Skipping ahead 500 years, the Christmas tree has become the very symbol of our holiday (it’s easier to draw than a manger). But it is a relatively new addition to Christian decorating designs and would NEVER have been found in a sanctuary until the 20th century. In 1824 a Leipzig organist named Ernst Anschutz wrote the song “O Tennenbaum”, which in it’s later verses describes the Christian symbolism now associated with the evergreen. Soon after that, the Christmas tree as we know it came to England when Queen Victoria’s German husband, Albert, brought an evergreen into Westminster Palace (and later to Buckingham). As Victoria was quite the trend setter, soon everyone wanted an evergreen in their house. The fashion hopped the pond to the Americas and Christmas trees, once only found in homes of German immigrants, became mainstream. New York got its first Christmas tree in 1931. This is now so much a part of our culture and the sight and smell of the tree so comforting that this year Christmas trees were sold out in many places by the first weekend in December. I won’t discuss the “real” and “fake” tree controversy here.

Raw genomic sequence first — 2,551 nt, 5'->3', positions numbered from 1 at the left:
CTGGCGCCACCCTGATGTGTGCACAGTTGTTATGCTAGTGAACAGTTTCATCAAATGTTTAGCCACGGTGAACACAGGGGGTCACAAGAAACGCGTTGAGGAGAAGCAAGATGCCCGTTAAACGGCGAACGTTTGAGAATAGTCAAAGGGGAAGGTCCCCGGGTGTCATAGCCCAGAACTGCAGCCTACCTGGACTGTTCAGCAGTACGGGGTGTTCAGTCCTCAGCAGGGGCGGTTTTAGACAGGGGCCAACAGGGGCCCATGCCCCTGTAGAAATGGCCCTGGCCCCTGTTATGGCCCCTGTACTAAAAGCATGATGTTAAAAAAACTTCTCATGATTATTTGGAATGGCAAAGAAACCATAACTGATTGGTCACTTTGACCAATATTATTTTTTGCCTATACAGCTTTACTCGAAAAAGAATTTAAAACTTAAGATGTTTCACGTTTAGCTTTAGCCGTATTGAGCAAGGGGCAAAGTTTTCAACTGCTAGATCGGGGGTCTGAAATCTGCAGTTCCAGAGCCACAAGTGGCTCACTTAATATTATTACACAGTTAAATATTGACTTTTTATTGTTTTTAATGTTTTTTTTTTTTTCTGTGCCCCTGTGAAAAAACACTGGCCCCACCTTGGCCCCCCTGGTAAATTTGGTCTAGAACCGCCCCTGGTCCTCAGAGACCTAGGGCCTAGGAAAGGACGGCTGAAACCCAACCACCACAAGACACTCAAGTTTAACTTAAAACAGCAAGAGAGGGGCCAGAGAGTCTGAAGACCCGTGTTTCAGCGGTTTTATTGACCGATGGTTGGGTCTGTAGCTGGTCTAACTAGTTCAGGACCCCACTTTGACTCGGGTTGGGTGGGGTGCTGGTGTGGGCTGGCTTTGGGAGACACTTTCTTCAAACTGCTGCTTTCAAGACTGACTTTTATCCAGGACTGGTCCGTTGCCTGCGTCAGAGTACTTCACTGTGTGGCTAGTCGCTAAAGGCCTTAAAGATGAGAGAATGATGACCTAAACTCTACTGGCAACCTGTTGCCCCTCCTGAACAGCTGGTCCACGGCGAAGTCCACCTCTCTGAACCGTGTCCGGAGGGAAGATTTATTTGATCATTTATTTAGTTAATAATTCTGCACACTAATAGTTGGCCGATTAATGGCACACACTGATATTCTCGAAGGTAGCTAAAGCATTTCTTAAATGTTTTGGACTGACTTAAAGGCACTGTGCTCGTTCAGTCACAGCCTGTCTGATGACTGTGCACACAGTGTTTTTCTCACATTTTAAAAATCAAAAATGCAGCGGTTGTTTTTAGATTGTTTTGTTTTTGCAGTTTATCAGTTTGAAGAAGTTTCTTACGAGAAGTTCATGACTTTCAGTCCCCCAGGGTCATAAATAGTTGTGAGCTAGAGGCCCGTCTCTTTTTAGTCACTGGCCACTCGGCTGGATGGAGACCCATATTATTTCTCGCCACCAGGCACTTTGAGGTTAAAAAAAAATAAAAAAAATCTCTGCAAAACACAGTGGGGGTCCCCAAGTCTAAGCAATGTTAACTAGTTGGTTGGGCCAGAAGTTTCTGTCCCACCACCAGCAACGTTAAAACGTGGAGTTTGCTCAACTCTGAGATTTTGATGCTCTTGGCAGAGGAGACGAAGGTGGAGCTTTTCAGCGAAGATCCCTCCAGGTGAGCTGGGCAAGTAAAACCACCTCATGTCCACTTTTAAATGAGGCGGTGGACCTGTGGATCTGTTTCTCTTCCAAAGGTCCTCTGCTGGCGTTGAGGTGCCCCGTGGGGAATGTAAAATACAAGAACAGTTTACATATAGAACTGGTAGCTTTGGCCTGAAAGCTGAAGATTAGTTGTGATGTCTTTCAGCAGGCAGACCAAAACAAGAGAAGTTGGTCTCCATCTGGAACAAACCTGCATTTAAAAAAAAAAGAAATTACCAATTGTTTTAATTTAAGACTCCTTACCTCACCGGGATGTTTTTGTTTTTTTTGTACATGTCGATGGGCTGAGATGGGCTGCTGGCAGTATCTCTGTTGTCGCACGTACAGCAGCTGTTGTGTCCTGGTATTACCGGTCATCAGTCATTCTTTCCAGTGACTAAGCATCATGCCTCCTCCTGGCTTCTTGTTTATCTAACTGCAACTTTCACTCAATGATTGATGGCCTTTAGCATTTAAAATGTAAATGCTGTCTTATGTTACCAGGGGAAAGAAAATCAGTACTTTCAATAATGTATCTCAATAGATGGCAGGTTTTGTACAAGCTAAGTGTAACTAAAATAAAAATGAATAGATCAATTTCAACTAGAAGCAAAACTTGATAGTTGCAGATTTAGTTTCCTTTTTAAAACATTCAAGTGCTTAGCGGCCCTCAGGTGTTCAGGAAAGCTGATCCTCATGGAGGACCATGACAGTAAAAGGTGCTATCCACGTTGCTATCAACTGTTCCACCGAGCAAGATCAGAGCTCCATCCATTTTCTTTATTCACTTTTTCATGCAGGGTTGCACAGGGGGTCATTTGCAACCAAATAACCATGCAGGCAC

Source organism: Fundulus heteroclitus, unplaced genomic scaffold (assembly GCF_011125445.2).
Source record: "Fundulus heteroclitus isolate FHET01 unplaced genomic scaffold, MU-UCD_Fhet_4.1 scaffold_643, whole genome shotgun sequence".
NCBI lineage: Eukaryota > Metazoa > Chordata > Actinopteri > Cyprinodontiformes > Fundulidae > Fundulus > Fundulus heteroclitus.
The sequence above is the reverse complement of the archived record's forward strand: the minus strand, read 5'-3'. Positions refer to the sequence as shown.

One of the traditions which is uniquely Christian is the practice of putting candles (or oil lamps) in the window . This was Christian code during times of persecution both during the Roman Empire and later in pagan countries like Bohemia during the time of Good King Wenceslaus (when his pagan stepmother Ludmilla reigned in the ninth century). The candle in the window meant that the room with that window was open for any traveller who needed lodging or was fleeing persecution. The light (see John 1:4 again) meant that a Christian could sleep safely under that roof. This was part of the Christian admonition to “practice hospitality”, which has fallen by the wayside a bit in our era. The lights on the outside of our houses also have their origins in stating that this is an abode of refuge and goodwill - though I’m not sure if that holds true for the Griswold house and those like it.
There are many other traditions we celebrate around the holidays - ringing in the new year, feasts and special foods served especially at Christmas (based on Dickens and Victorian tastes), carols, and the like. I encourage you to look at the origins and meanings of these things as you prepare to welcome our newborn King, Jesus.
- Pastor Brian
Pastor Brian Handrich graduated from Concordia Seminary, St. Louis in 1997. He first served a dual parish in northeast Nebraska before coming to Flemington, New Jersey in 2002.